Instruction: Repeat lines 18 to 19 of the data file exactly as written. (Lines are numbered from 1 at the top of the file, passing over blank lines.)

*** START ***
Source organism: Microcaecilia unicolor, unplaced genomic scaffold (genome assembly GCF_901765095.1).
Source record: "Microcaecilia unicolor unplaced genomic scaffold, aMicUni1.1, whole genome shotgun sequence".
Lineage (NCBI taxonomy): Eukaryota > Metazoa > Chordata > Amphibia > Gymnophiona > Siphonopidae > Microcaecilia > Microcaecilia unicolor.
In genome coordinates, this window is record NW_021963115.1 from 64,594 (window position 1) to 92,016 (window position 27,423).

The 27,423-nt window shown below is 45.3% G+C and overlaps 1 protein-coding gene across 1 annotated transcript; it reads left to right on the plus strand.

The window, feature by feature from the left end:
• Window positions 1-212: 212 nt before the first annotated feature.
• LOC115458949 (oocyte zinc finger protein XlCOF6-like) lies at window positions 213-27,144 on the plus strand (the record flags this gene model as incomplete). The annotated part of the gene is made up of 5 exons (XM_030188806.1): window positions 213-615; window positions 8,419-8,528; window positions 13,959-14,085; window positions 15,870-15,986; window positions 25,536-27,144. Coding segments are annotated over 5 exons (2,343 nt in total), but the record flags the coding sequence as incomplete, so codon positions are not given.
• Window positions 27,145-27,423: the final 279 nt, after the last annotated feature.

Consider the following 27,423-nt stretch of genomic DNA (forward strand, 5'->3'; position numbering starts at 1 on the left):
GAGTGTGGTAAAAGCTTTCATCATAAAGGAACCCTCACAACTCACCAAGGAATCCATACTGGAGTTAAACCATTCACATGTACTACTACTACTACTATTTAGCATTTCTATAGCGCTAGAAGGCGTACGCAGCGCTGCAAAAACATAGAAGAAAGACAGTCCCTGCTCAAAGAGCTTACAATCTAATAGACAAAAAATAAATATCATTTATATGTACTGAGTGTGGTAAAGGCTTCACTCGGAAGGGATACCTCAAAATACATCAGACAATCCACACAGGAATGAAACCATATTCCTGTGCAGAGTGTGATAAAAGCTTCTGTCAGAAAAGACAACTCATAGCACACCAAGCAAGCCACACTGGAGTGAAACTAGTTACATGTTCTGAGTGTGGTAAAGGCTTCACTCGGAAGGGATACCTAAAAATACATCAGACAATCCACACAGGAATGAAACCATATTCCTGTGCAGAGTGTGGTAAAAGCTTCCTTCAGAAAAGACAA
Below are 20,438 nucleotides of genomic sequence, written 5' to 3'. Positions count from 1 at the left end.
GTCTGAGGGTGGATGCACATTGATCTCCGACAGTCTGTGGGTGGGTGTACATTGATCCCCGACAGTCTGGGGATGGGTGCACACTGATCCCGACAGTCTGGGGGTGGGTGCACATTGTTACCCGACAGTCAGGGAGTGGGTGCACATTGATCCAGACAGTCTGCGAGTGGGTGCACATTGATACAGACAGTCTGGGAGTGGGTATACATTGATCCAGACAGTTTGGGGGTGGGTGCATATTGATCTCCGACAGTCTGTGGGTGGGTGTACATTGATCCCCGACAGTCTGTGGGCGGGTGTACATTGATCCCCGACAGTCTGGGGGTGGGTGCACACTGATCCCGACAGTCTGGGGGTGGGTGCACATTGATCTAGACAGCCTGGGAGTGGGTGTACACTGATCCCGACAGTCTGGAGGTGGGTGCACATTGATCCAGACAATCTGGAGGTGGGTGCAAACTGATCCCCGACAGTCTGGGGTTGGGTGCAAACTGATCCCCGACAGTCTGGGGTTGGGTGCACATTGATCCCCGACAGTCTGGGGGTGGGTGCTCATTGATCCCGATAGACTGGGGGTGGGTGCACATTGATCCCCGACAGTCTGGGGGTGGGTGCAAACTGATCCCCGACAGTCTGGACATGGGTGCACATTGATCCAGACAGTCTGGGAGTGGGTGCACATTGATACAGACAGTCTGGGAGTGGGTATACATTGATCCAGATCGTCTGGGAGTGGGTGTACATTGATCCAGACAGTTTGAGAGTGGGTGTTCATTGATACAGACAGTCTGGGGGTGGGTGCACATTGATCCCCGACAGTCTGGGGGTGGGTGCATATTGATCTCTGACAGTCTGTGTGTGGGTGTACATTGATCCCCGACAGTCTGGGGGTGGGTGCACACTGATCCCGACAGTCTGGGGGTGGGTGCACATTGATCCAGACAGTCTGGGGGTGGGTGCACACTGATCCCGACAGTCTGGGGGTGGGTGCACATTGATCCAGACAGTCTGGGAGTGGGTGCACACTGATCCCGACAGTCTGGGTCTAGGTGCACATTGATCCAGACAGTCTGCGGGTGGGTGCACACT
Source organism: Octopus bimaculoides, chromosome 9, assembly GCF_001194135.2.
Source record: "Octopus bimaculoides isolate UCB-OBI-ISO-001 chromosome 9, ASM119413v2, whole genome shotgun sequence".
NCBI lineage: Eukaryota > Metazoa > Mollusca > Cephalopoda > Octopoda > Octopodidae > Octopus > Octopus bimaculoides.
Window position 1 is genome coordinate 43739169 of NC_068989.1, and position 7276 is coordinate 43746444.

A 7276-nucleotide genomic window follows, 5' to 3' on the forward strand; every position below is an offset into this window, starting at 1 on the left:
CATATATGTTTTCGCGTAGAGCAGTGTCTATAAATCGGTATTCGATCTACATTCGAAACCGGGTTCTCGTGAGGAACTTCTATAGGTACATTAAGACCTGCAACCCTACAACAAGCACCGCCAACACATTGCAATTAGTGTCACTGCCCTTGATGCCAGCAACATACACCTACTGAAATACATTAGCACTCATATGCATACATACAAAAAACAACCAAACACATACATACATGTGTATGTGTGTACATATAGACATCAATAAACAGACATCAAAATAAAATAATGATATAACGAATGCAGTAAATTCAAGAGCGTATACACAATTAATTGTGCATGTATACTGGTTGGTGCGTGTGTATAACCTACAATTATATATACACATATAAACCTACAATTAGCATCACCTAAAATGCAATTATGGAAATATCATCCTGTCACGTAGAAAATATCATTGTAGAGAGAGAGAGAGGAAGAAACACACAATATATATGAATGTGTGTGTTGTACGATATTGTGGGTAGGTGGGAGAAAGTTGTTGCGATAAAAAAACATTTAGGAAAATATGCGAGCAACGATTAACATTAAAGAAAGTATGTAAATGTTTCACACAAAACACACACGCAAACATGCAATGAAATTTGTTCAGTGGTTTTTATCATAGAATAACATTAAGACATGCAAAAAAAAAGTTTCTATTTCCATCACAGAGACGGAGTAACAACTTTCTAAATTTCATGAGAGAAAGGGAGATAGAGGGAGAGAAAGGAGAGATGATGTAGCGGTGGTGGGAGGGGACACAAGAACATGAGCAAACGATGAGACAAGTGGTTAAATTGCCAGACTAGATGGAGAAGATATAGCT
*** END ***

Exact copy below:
A 7276-nucleotide genomic window follows, 5' to 3' on the forward strand; every position below is an offset into this window, starting at 1 on the left:
CATATATGTTTTCGCGTAGAGCAGTGTCTATAAATCGGTATTCGATCTACATTCGAAACCGGGTTCTCGTGAGGAACTTCTATAGGTACATTAAGACCTGCAACCCTACAACAAGCACCGCCAACACATTGCAATTAGTGTCACTGCCCTTGATGCCAGCAACATACACCTACTGAAATACATTAGCACTCATATGCATACATACAAAAAACAACCAAACACATACATACATGTGTATGTGTGTACATATAGACATCAATAAACAGACATCAAAATAAAATAATGATATAACGAATGCAGTAAATTCAAGAGCGTATACACAATTAATTGTGCATGTATACTGGTTGGTGCGTGTGTATAACCTACAATTATATATACACATATAAACCTACAATTAGCATCACCTAAAATGCAATTATGGAAATATCATCCTGTCACGTAGAAAATATCATTGTAGAGAGAGAGAGAGGAAGAAACACACAATATATATGAATGTGTGTGTTGTACGATATTGTGGGTAGGTGGGAGAAAGTTGTTGCGATAAAAAAACATTTAGGAAAATATGCGAGCAACGATTAACATTAAAGAAAGTATGTAAATGTTTCACACAAAACACACACGCAAACATGCAATGAAATTTGTTCAGTGGTTTTTATCATAGAATAACATTAAGACATGCAAAAAAAAAGTTTCTATTTCCATCACAGAGACGGAGTAACAACTTTCTAAATTTCATGAGAGAAAGGGAGATAGAGGGAGAGAAAGGAGAGATGATGTAGCGGTGGTGGGAGGGGACACAAGAACATGAGCAAACGATGAGACAAGTGGTTAAATTGCCAGACTAGATGGAGAAGATATAGCT